\displaystyle {g_u } = {u^{\frac{4}{{n - 2}}}}g

we get

\displaystyle {L_{{g_u}}}(\varphi ) = {u^{ - \frac{{n + 2}}{{n - 2}}}}{L_g}\left( {u\varphi } \right), \quad \forall \varphi \in {C^0}(M).

We know from this topic that under a conformal change g_f=e^fg

\displaystyle {\rm Scal}_{{g_f}} = {e^{ - f}}\left( {{\rm Scal}_g - \left( {n - 1} \right)\Delta f - \frac{{\left( {n - 1} \right)\left( {n - 2} \right)}}{4}|\nabla f{|^2}} \right).

By using example 1, we firstly have

\displaystyle\begin{gathered} {L_{{g_\omega }}} = \left( { - {\Delta _{{g_\omega }}} + \frac{{n - 2}}{{4(n - 1)}}{\rm Scal}_{{g_f}}} \right) \hfill \\ \qquad= - {e^{ - 2\omega }}{\Delta _g} + \frac{{n - 2}}{{4(n - 1)}}{\rm Scal}_{{g_f}} \hfill \\ \qquad= - {e^{ - 2\omega }}{\Delta _g} + \frac{{n - 2}}{{4(n - 1)}}{e^{ - 2\omega }}\left( {{\rm Scal}_g - 2\left( {n - 1} \right)\Delta \omega - \left( {n - 1} \right)\left( {n - 2} \right)|\nabla \omega {|^2}} \right) \hfill \\ \qquad= {e^{ - 2\omega }}\left[ { - {\Delta _g} + \frac{{n - 2}}{{4(n - 1)}}\left( {{\rm Scal}_g - 2\left( {n - 1} \right)\Delta \omega - \left( {n - 1} \right)\left( {n - 2} \right)|\nabla \omega {|^2}} \right)} \right], \hfill \\ \end{gathered}

i.e.,

\displaystyle {L_{{g_\omega }}}(\varphi ) = {e^{ - 2\omega }}\left[ { - {\Delta _g}(\varphi ) + \frac{{n - 2}}{{4(n - 1)}}{\rm Scal}_g\varphi - \left( {2\left( {n - 1} \right)\Delta \omega + \left( {n - 1} \right)\left( {n - 2} \right)|\nabla \omega {|^2}} \right)\varphi } \right].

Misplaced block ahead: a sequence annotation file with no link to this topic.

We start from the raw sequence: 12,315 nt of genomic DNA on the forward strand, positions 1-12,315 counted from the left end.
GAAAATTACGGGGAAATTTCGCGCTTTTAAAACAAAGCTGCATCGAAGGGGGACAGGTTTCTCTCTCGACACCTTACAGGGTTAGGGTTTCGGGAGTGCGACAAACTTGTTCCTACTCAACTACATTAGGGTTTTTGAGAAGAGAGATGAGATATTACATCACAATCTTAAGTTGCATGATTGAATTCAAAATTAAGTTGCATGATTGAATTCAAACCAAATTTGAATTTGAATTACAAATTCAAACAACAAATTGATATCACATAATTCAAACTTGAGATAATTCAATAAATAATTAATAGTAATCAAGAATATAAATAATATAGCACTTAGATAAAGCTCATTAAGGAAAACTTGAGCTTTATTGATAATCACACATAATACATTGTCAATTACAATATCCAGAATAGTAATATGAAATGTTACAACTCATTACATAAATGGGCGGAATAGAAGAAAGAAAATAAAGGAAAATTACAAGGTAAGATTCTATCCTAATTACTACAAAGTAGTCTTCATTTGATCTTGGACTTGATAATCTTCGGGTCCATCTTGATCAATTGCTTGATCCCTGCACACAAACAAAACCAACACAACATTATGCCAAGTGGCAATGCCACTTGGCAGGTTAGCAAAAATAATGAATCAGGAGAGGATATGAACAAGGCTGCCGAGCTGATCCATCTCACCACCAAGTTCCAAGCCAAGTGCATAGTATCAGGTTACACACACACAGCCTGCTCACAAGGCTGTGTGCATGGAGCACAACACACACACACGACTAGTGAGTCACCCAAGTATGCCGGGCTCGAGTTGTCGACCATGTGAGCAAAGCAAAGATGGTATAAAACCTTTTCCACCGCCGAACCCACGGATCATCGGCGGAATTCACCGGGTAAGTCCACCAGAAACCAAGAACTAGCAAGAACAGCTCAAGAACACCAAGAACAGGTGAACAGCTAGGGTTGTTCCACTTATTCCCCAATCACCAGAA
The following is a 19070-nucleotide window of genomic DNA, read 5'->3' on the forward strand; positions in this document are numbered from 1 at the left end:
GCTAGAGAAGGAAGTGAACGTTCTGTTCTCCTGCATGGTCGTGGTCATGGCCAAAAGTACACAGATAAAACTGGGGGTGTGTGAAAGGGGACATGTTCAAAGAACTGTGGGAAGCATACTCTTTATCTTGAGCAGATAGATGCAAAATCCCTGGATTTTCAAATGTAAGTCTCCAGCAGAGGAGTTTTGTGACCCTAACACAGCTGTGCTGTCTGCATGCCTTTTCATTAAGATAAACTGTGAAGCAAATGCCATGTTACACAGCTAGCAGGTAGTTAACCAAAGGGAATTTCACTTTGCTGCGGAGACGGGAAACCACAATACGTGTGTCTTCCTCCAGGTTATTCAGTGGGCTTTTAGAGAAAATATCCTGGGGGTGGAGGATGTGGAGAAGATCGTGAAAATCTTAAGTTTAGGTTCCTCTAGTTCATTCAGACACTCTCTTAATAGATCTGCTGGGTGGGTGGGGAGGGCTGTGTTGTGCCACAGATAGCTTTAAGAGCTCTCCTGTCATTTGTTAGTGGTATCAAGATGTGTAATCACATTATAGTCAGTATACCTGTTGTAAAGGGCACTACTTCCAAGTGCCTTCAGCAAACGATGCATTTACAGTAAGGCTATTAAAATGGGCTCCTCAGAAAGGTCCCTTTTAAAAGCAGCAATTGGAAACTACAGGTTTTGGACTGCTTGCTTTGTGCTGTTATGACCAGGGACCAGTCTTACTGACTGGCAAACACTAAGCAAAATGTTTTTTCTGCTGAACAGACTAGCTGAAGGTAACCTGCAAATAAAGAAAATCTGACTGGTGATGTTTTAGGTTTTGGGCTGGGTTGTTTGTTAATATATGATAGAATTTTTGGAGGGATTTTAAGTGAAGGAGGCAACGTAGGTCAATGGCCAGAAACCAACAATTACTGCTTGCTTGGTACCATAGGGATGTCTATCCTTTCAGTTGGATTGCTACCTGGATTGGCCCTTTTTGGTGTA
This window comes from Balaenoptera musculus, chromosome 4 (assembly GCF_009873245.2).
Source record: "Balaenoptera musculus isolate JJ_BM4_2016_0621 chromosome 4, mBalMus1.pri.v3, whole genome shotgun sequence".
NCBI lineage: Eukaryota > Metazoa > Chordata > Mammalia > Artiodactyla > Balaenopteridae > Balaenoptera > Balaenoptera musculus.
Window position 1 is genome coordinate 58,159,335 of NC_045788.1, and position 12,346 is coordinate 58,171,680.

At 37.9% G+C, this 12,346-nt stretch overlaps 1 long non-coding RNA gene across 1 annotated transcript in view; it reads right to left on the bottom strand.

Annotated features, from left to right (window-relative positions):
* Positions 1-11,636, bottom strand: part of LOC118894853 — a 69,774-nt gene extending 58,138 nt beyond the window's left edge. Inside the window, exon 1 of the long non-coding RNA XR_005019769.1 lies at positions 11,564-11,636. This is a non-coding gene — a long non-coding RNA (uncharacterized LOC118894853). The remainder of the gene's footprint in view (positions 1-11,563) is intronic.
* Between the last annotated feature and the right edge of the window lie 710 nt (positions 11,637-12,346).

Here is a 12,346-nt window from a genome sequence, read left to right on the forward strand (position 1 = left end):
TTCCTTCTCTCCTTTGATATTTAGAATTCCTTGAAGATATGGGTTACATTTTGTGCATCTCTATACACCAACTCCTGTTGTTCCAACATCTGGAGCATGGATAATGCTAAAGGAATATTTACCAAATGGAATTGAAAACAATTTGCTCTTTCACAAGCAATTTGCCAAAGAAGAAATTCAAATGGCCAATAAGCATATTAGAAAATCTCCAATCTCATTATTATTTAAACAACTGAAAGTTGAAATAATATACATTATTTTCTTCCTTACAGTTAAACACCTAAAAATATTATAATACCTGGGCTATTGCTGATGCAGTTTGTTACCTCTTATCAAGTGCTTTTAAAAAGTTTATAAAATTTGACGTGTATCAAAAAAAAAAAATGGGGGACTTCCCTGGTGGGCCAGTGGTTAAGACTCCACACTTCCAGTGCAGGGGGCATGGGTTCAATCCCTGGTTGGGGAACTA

Next we have

\displaystyle\begin{gathered} {L_g}\left( {{e^{\frac{{n - 2}}{2}\omega }}\varphi } \right) = \left( { - {\Delta _g} + \frac{{n - 2}}{{4(n - 1)}}{\rm Scal}_g} \right)\left( {{e^{\frac{{n - 2}}{2}\omega }}\varphi } \right) \hfill \\ \qquad= - {\Delta _g}\left( {{e^{\frac{{n - 2}}{2}\omega }}\varphi } \right) + \frac{{n - 2}}{{4(n - 1)}}{\rm Scal}_g{e^{\frac{{n - 2}}{2}\omega }}\varphi \hfill \\ \qquad= - {\Delta _g}\left( {{e^{\frac{{n - 2}}{2}\omega }}} \right)\varphi - 2\left\langle {\nabla {e^{\frac{{n - 2}}{2}\omega }},\nabla \varphi } \right\rangle - {\Delta _g}(\varphi ){e^{\frac{{n - 2}}{2}\omega }} + \frac{{n - 2}}{{4(n - 1)}}{\rm Scal}_g{e^{\frac{{n - 2}}{2}\omega }}\varphi \hfill \\ \qquad= {e^{\frac{{n - 2}}{2}\omega }}\left[ { - {\Delta _g}(\varphi ) - 2\left\langle {\nabla {e^{\frac{{n - 2}}{2}\omega }},\nabla \varphi } \right\rangle {e^{ - \frac{{n - 2}}{2}\omega }} - {\Delta _g}\left( {{e^{\frac{{n - 2}}{2}\omega }}} \right){e^{ - \frac{{n - 2}}{2}\omega }}\varphi + \frac{{n - 2}}{{4(n - 1)}}{\rm Scal}_g\varphi } \right] \hfill \\ \end{gathered}

which shows that

\displaystyle {L_{{g_\omega }}}(\varphi ) = {e^{ - \frac{{n +  2}}{2}\omega }}{L_g}\left( {{e^{\frac{{n - 2}}{2}\omega }}\varphi }  \right).

1 Comment »

  1. The last line says “which shows that …” Why does the last equation follow? The previous L_{g_\omega} looks quite different.

    Thanks for your nice blog posts.🙂

    Comment by torteloni — December 10, 2015 @ 21:45